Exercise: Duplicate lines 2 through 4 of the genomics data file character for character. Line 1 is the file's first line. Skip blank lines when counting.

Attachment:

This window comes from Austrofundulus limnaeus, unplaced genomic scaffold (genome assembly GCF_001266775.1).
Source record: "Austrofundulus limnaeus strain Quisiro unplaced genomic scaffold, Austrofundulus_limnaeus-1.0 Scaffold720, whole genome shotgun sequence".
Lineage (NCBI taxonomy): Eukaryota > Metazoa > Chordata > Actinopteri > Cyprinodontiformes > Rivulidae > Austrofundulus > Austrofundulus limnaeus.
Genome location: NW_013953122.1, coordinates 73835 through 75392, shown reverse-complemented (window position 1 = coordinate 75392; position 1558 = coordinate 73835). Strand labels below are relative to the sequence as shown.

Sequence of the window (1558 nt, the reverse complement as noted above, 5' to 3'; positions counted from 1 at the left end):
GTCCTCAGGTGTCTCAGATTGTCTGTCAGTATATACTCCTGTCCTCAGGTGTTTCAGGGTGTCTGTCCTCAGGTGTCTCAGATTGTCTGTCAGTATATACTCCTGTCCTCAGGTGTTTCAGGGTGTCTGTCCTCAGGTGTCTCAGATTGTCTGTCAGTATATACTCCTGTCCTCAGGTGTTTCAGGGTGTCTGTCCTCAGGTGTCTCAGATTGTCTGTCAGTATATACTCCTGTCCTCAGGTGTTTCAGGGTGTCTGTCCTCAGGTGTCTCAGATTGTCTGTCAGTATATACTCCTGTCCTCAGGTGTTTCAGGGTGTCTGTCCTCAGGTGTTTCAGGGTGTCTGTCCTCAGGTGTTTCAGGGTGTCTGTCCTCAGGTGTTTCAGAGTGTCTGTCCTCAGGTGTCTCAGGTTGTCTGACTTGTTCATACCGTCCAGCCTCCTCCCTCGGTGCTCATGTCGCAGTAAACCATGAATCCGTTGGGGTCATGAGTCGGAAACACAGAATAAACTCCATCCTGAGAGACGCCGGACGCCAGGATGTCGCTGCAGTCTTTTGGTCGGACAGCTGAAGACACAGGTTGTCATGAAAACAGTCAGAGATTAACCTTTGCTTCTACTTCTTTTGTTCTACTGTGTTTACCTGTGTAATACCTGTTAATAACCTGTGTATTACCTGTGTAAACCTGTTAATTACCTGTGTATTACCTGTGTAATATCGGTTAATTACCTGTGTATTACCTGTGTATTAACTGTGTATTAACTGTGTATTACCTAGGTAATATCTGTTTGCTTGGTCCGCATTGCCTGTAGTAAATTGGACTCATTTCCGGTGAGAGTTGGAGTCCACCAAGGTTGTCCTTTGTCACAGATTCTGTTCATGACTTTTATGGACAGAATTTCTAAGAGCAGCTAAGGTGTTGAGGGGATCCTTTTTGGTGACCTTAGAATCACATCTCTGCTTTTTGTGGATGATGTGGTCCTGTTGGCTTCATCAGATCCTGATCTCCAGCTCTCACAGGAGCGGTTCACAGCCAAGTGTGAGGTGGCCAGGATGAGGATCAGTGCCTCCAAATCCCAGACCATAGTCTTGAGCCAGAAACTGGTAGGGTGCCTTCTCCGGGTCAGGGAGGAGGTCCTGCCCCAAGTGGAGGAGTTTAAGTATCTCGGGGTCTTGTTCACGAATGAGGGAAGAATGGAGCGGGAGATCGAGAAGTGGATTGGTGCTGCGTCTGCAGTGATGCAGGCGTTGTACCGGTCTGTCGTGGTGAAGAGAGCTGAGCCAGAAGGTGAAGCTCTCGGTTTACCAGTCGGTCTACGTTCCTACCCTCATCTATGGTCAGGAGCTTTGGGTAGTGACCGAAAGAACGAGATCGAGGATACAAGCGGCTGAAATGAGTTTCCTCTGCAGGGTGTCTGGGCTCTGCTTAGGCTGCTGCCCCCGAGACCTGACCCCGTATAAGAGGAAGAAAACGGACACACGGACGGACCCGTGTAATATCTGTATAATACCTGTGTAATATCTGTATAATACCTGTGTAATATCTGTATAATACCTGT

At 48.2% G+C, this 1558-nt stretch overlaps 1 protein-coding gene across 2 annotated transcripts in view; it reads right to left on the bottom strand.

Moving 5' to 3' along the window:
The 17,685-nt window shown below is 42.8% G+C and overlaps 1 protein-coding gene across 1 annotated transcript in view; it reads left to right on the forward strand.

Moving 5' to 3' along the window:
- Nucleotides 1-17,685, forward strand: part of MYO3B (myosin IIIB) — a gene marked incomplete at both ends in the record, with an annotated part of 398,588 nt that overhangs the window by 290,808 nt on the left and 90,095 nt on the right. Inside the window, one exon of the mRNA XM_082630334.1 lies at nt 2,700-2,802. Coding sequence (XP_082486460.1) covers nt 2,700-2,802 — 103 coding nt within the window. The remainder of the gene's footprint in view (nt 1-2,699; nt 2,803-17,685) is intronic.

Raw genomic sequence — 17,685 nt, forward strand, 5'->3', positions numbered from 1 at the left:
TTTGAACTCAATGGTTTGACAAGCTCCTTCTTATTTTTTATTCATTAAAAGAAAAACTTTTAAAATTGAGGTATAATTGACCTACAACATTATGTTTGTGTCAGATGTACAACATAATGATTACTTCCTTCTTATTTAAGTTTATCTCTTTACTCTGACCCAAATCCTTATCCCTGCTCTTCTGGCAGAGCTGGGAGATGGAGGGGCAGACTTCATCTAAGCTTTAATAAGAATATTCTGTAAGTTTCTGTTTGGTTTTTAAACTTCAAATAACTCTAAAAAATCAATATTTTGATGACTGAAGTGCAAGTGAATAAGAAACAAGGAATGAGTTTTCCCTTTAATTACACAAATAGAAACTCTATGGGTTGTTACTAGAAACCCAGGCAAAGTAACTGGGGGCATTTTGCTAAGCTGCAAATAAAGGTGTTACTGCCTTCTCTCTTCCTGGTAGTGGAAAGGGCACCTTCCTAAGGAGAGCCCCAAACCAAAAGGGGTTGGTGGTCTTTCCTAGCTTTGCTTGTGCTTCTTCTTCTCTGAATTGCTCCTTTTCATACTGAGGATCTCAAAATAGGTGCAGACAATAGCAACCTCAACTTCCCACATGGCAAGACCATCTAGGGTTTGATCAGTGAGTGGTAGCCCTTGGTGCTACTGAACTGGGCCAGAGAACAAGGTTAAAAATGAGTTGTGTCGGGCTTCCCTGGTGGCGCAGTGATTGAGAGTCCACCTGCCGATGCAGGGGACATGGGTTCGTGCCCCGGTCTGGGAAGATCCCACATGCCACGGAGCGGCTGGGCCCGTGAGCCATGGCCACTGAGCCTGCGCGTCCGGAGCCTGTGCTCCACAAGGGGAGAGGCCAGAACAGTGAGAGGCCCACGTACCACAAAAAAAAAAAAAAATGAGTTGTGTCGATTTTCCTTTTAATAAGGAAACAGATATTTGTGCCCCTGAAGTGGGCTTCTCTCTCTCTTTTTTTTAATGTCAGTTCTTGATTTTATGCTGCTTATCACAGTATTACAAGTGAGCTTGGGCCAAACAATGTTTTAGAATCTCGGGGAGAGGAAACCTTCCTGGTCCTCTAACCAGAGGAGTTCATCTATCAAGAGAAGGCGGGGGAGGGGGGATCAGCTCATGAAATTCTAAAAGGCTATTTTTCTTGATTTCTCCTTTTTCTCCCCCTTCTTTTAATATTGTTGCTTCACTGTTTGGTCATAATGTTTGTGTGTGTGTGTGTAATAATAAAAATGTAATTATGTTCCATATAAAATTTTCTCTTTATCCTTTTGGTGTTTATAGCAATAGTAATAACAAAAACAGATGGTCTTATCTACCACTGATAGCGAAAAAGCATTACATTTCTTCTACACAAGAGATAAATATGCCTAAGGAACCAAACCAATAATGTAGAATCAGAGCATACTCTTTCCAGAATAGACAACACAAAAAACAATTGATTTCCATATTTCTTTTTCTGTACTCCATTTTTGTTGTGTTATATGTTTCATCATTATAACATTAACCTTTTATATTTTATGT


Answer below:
Source record: "Austrofundulus limnaeus strain Quisiro unplaced genomic scaffold, Austrofundulus_limnaeus-1.0 Scaffold720, whole genome shotgun sequence".
Lineage (NCBI taxonomy): Eukaryota > Metazoa > Chordata > Actinopteri > Cyprinodontiformes > Rivulidae > Austrofundulus > Austrofundulus limnaeus.
Genome location: NW_013953122.1, coordinates 73835 through 75392, shown reverse-complemented (window position 1 = coordinate 75392; position 1558 = coordinate 73835). Strand labels below are relative to the sequence as shown.